It’s a fairly small news piece. It hasn’t been covered all that much. Castaic Lake is closed for swimmers due to the drought. The water levels are so low it isn’t safe for people to swim. In fact, officials warn, while other water use is currently available that could change. We’re told to call ahead before we plan an outing because we might be unable to fish, boat or water ski.
It makes one wonder. How many other things are closed, canceled or endangered because of the drought? After some research, there are quite a few things that are banned, closed or canceled.
Lake Mead: The lake is shrinking rapidly. Boat launches and marinas are already beginning to dry up. There is an idea that draining Lake Powell will remedy the situation. It must be pointed out that this isn’t just to provide tourist dollars. Las Vegas depends on Lake Mead for its water supply. It is also part of the power grid.
Ruth Lake: It isn’t one of the big name lakes, but it is home to a lot of events. Right now, boating is a problem. If you need to use a ramp, you’re going to be out of luck. All of the ramps are high and dry. At the moment, other water activities are still available according to the rules, but as with Castaic, call ahead to make sure that this is still true.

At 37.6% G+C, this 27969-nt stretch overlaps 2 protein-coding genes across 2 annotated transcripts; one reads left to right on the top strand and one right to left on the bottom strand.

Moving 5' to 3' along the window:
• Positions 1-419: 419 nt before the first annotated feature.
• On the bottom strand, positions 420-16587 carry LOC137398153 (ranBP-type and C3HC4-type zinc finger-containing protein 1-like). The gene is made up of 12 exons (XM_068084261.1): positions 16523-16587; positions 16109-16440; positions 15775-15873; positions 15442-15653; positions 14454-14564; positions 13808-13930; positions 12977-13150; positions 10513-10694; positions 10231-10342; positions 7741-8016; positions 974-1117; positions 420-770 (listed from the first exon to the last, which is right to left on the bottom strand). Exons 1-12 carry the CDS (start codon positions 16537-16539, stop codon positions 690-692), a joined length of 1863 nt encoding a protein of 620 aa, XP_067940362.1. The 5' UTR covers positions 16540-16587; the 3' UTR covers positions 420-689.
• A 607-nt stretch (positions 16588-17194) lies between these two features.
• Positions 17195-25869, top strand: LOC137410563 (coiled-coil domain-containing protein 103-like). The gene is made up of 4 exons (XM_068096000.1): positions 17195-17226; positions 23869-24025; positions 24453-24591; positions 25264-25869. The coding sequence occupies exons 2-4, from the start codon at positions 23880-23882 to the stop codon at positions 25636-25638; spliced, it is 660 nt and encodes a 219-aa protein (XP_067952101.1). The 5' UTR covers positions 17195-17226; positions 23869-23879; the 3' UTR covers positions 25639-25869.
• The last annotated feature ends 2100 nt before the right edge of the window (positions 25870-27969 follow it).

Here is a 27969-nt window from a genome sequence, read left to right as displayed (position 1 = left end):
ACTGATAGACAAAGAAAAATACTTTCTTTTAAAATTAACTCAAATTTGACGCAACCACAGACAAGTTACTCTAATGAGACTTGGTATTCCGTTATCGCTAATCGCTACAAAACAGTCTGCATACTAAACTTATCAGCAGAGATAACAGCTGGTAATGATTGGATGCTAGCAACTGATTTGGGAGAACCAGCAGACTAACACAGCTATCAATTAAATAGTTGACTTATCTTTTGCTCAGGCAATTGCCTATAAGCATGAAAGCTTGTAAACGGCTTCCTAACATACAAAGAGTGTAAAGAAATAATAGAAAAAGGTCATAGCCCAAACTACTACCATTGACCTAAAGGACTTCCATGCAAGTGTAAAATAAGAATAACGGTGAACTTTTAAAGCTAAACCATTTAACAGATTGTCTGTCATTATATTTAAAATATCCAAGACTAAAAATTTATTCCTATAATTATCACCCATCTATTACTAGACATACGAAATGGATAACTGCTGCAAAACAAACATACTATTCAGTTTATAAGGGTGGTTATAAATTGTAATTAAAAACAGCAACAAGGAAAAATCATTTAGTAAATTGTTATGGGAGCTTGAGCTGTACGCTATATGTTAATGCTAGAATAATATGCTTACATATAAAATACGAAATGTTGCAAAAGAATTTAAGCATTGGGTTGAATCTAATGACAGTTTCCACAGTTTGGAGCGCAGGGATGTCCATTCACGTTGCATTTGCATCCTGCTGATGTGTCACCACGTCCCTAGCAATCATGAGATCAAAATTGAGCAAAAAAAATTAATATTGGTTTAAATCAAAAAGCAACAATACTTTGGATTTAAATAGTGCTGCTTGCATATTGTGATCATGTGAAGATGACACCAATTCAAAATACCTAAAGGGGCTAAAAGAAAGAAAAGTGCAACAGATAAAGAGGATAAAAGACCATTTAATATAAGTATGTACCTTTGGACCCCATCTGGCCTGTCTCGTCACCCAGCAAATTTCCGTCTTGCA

Coastal Rivers and Creeks: From Meteo County to Big Sur there is a ban on fishing. In January and February of 2014, water levels were so low that there were sand bars across the mouths of some of the rivers and creeks. Coho and Steelhead were at the mouths of these rivers. The ban has not yet been lifted.
Kings River Bluegrass Festival: The festival has been canceled for 2014. Even though it takes place in September, it is unlikely that there will be enough rain to relieve the drought emergency. Wells in that are beginning to run dry, and some of these are very deep wells.
These aren’t likely to be the only closures, cancellations and bans. Even the coming of El Nino may not be enough to renew our water supply. This will be a long, hot summer. If you plan to go somewhere, call ahead…even if it doesn’t involve a lake or river. The well may very well have run dry.